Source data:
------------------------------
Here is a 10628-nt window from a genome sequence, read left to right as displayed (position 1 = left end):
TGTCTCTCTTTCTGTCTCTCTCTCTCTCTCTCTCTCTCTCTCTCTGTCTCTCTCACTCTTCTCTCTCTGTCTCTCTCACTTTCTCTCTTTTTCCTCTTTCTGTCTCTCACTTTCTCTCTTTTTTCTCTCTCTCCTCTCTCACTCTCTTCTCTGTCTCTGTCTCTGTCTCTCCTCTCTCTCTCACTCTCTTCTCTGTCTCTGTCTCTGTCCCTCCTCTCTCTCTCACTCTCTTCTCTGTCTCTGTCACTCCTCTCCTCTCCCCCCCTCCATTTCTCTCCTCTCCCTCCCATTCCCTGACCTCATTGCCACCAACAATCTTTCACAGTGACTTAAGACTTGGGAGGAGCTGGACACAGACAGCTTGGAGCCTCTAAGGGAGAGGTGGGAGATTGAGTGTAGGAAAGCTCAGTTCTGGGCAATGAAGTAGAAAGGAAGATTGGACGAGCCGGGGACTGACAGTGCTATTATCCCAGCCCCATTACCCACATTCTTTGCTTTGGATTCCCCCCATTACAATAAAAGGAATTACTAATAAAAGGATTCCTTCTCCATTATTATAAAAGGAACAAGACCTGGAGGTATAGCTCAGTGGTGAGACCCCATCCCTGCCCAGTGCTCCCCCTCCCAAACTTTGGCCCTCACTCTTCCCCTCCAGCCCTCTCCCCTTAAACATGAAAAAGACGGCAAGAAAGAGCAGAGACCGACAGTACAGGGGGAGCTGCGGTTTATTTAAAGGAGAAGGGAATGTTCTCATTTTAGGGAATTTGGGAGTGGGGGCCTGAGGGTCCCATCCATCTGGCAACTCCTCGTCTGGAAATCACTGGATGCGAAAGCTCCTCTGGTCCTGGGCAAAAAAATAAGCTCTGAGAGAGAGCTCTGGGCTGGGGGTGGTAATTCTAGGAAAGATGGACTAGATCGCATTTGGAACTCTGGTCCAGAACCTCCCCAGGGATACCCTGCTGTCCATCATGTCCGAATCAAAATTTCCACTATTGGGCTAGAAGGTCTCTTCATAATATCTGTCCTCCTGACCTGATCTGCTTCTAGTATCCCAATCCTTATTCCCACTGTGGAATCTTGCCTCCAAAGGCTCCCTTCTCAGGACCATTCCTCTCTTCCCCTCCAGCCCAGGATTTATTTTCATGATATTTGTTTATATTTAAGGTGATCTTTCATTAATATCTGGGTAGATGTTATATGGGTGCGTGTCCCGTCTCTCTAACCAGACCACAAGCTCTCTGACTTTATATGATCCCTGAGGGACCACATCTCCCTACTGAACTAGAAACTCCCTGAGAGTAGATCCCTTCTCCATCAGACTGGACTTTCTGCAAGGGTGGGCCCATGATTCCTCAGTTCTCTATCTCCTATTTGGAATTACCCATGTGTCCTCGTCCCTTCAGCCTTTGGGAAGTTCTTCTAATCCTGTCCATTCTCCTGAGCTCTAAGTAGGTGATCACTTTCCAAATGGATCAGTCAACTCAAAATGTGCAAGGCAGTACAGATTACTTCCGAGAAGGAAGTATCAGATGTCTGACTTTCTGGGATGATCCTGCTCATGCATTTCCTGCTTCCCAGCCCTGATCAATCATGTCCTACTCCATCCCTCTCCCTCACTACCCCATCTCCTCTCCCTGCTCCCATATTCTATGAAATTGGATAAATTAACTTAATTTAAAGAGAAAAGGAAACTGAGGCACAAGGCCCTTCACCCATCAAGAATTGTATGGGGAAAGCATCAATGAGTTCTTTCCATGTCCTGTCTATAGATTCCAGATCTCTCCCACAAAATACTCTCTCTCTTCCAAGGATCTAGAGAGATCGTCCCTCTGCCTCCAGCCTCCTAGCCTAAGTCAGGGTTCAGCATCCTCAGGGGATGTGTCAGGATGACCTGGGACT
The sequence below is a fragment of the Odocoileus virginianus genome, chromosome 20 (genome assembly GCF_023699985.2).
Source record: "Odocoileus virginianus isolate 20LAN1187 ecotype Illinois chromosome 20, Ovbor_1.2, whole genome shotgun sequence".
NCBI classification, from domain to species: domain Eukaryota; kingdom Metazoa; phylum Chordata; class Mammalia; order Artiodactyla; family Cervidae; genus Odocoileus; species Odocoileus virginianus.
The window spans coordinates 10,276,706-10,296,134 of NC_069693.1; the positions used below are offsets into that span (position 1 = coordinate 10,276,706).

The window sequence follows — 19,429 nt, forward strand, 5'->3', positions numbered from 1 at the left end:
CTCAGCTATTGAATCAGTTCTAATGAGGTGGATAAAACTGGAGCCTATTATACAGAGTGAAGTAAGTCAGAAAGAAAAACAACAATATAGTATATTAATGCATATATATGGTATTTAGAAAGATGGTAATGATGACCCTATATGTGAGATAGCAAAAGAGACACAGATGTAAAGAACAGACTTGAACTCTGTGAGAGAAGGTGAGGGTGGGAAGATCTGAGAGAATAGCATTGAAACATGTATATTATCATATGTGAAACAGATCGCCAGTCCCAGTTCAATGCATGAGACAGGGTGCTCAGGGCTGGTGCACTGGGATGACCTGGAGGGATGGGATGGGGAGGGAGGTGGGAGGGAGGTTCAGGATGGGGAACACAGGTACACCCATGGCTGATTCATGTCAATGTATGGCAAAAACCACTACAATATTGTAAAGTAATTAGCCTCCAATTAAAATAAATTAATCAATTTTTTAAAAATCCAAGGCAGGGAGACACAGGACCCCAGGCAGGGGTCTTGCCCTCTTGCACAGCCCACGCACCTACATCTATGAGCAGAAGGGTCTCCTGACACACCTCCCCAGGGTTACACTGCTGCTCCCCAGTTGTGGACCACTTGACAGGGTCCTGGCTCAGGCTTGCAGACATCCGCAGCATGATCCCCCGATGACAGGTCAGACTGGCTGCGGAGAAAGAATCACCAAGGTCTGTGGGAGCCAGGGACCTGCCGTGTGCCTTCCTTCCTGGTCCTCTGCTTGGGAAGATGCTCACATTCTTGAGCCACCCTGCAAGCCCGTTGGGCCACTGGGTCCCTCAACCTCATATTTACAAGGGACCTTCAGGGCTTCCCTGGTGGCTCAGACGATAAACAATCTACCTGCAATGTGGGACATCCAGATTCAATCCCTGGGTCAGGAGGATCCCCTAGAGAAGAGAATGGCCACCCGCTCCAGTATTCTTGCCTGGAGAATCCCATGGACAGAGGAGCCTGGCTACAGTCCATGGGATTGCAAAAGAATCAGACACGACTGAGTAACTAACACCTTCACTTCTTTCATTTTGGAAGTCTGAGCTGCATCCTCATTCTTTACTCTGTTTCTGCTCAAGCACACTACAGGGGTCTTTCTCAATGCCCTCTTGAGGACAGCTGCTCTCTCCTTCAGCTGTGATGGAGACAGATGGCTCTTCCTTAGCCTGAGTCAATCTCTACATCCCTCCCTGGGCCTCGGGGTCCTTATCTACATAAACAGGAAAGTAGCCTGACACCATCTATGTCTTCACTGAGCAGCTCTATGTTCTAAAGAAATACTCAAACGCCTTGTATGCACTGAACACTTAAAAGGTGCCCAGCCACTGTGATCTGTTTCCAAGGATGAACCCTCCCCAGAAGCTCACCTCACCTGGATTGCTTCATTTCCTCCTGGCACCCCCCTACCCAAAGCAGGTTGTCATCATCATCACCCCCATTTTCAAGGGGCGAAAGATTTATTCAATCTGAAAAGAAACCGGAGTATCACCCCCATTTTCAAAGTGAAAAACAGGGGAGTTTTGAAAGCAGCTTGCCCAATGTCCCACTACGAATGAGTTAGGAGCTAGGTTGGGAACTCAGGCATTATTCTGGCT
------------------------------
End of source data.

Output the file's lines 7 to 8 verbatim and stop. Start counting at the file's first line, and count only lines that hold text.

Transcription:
The window sequence follows — 19,429 nt, forward strand, 5'->3', positions numbered from 1 at the left end:
CTCAGCTATTGAATCAGTTCTAATGAGGTGGATAAAACTGGAGCCTATTATACAGAGTGAAGTAAGTCAGAAAGAAAAACAACAATATAGTATATTAATGCATATATATGGTATTTAGAAAGATGGTAATGATGACCCTATATGTGAGATAGCAAAAGAGACACAGATGTAAAGAACAGACTTGAACTCTGTGAGAGAAGGTGAGGGTGGGAAGATCTGAGAGAATAGCATTGAAACATGTATATTATCATATGTGAAACAGATCGCCAGTCCCAGTTCAATGCATGAGACAGGGTGCTCAGGGCTGGTGCACTGGGATGACCTGGAGGGATGGGATGGGGAGGGAGGTGGGAGGGAGGTTCAGGATGGGGAACACAGGTACACCCATGGCTGATTCATGTCAATGTATGGCAAAAACCACTACAATATTGTAAAGTAATTAGCCTCCAATTAAAATAAATTAATCAATTTTTTAAAAATCCAAGGCAGGGAGACACAGGACCCCAGGCAGGGGTCTTGCCCTCTTGCACAGCCCACGCACCTACATCTATGAGCAGAAGGGTCTCCTGACACACCTCCCCAGGGTTACACTGCTGCTCCCCAGTTGTGGACCACTTGACAGGGTCCTGGCTCAGGCTTGCAGACATCCGCAGCATGATCCCCCGATGACAGGTCAGACTGGCTGCGGAGAAAGAATCACCAAGGTCTGTGGGAGCCAGGGACCTGCCGTGTGCCTTCCTTCCTGGTCCTCTGCTTGGGAAGATGCTCACATTCTTGAGCCACCCTGCAAGCCCGTTGGGCCACTGGGTCCCTCAACCTCATATTTACAAGGGACCTTCAGGGCTTCCCTGGTGGCTCAGACGATAAACAATCTACCTGCAATGTGGGACATCCAGATTCAATCCCTGGGTCAGGAGGATCCCCTAGAGAAGAGAATGGCCACCCGCTCCAGTATTCTTGCCTGGAGAATCCCATGGACAGAGGAGCCTGGCTACAGTCCATGGGATTGCAAAAGAATCAGACACGACTGAGTAACTAACACCTTCACTTCTTTCATTTTGGAAGTCTGAGCTGCATCCTCATTCTTTACTCTGTTTCTGCTCAAGCACACTACAGGGGTCTTTCTCAATGCCCTCTTGAGGACAGCTGCTCTCTCCTTCAGCTGTGATGGAGACAGATGGCTCTTCCTTAGCCTGAGTCAATCTCTACATCCCTCCCTGGGCCTCGGGGTCCTTATCTACATAAACAGGAAAGTAGCCTGACACCATCTATGTCTTCACTGAGCAGCTCTATGTTCTAAAGAAATACTCAAACGCCTTGTATGCACTGAACACTTAAAAGGTGCCCAGCCACTGTGATCTGTTTCCAAGGATGAACCCTCCCCAGAAGCTCACCTCACCTGGATTGCTTCATTTCCTCCTGGCACCCCCCTACCCAAAGCAGGTTGTCATCATCATCACCCCCATTTTCAAGGGGCGAAAGATTTATTCAATCTGAAAAGAAACCGGAGTATCACCCCCATTTTCAAAGTGAAAAACAGGGGAGTTTTGAAAGCAGCTTGCCCAATGTCCCACTACGAATGAGTTAGGAGCTAGGTTGGGAACTCAGGCATTATTCTGGCT